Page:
President Barack Obama recently praised the Philadelphia Eagles football team for signing quarterback Michael Vick after his release from prison on federal convictions related to a dog-fighting operation.
Obama's words about the challenges faced by former prisoners are thoughtful. But when taken in conjunction with his actions and inactions as president, they reveal a thought process that seems wildly off kilter.
On one hand, Obama says he is concerned that former prisoners "never get a fair second chance." On the other hand, Obama has shown that he is not the least bit concerned about the plight of those who have been wrongfully imprisoned because of Bush-era political prosecutions. Thanks to his "look forward, not backwards" approach to the apparent crimes of Bush-administration officials, Obama essentially is telling victims of wrongful prosecutions, "Tough, get over it."
We have a president who, correctly, is concerned about the rights of prisoners who have paid their debt to society. But the same president does not seem to care about the rights of people who never should have been in prison in the first place.
As a resident of Alabama, "Ground Zero" for Bush-era shenanigans, I know this is not just a theoretical exercise. I know of at least four people who unquestionably are wrongfully imprisoned, in America, at this moment. I'm talking about Richard Scrushy, codefendant in the prosecution of former Alabama Governor Don Siegelman, and three defendants (Paul Minor, Wes Teel, and John Whitfield) in the Paul Minor prosecution next door in Mississippi.
If Siegelman himself returns to prison, after his appeals are exhausted, that will make five known political prisoners based on bogus federal prosecutions brought in just two states.
I know of at least two other individuals who almost certainly qualify as political prisoners. I'm talking about former Alabama Representative Sue Schmitz and former Jefferson County Commissioner Gary White. I include the "almost certainly" qualifier for them only because I have not studied the facts and the law in their cases to the extent that I have on the Siegelman and Minor prosecutions.
Aside from the facts in the Schmitz and White cases, there is almost no doubt that their prosecutions were driven by political considerations that are impermissible under the law. That alone means their convictions are unlawful, and they should not be in prison.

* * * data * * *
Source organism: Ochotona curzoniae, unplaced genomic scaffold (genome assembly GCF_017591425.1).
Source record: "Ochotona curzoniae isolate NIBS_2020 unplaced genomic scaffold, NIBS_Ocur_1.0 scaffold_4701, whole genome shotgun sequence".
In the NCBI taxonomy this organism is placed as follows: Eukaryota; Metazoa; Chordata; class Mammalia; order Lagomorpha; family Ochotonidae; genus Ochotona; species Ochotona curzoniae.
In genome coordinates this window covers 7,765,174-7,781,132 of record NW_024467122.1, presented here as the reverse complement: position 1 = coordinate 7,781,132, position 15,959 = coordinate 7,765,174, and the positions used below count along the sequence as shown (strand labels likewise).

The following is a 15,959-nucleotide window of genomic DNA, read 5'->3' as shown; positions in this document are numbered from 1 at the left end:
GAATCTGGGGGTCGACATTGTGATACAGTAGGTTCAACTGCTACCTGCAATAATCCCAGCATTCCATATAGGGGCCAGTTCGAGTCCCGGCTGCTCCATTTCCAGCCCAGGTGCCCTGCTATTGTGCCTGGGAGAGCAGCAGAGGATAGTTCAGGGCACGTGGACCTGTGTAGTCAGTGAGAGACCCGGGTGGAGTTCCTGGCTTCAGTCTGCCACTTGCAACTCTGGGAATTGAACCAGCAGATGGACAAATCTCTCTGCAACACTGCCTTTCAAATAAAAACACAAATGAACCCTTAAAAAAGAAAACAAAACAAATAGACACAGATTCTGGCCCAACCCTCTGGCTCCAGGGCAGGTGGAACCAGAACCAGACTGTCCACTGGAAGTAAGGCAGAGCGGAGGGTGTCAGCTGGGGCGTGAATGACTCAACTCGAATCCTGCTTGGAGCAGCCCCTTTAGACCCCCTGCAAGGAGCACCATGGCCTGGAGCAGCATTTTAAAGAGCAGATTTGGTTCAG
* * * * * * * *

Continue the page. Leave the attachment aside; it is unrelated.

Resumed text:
An eighth person from my neck of the woods, Huntsville defense contractor Alex Latifi, almost certainly would be a political prisoner right now. But he had the good fortune to have his case assigned to a competent federal judge, Clinton appointee Inge Johnson, and she kicked the bogus charges against him out of court before trial.
Political prosecutions no longer can be associated only with the Bush administration. As I write this, 11 individuals in my state are under indictment in connection with a federal investigation of actions surrounding gambling-related bills in the Alabama Legislature. The charges appear to be driven by outgoing GOP governor Bob Riley and his anti-gambling crusade, and they were brought under the direction of U.S. Attorney Leura Canary, a Riley ally and Bush appointee who inexplicably has remained in office under Obama.
Why would Riley be pushing such a federal probe? It's probably because he has received millions of dollars worth of support, laundered through GOP felon Jack Abramoff, from Mississippi Choctaw gaming interests. Riley appears to be protecting his benefactors' market share against possible competition from a neighboring state.
At some point in 2011, we could have 11 more political prisoners here in the Deep South--on Obama's watch. And the president is concerned about Michael Vick?
I voted for Obama largely because I considered him a person of intelligence and integrity. I still believe the president holds those attributes. His real problem, I suspect, is a lack of political spine. He simply does not have the guts to go after the Bush criminals.
Is that because the president fears his life, or the lives of his family members, would be in danger if he were to give the go-ahead for a genuine investigation of Bush officials? I would not be surprised.
Is it because the Bush administration, in its waning days, had the FBI conduct surveillance on Obama and his associates, gaining information that could be used to blackmail the incoming president into taking a "look forward, not backwards" stance? I would not be surprised by that either.
We are left with an otherwise intelligent president who comes off looking shallow when he comments on matters of justice. Consider this comment that Obama reportedly made in his telephone conversation with Philadelphia Eages owner Jeffrey Lurie:
"He said, 'So many people who serve time never get a fair second chance,' " said Lurie, who did not indicate when the call occurred. "He said, 'It's never a level playing field for prisoners when they get out of jail.' And he was happy that we did something on such a national stage that showed our faith in giving someone a second chance after such a major downfall.''
Obama wants to ensure a level playing field for former prisoners? That's an admirable goal. But what about a level playing field for innocent people who become ensnared in bogus federal prosecutions? For that matter, what about a level playing field for people who go into federal court on any matter--either criminal or civil? If my personal experience in the civil arena is any indication--and we will be writing numerous posts on that subject in 2011--such a level playing field does not exist.
Obama has to know that it makes no sense to voice concern about the rights of former prisoners while doing nothing about those who are wrongfully imprisoned.
Sadly, the president has allowed himself to be boxed into that indefensible position.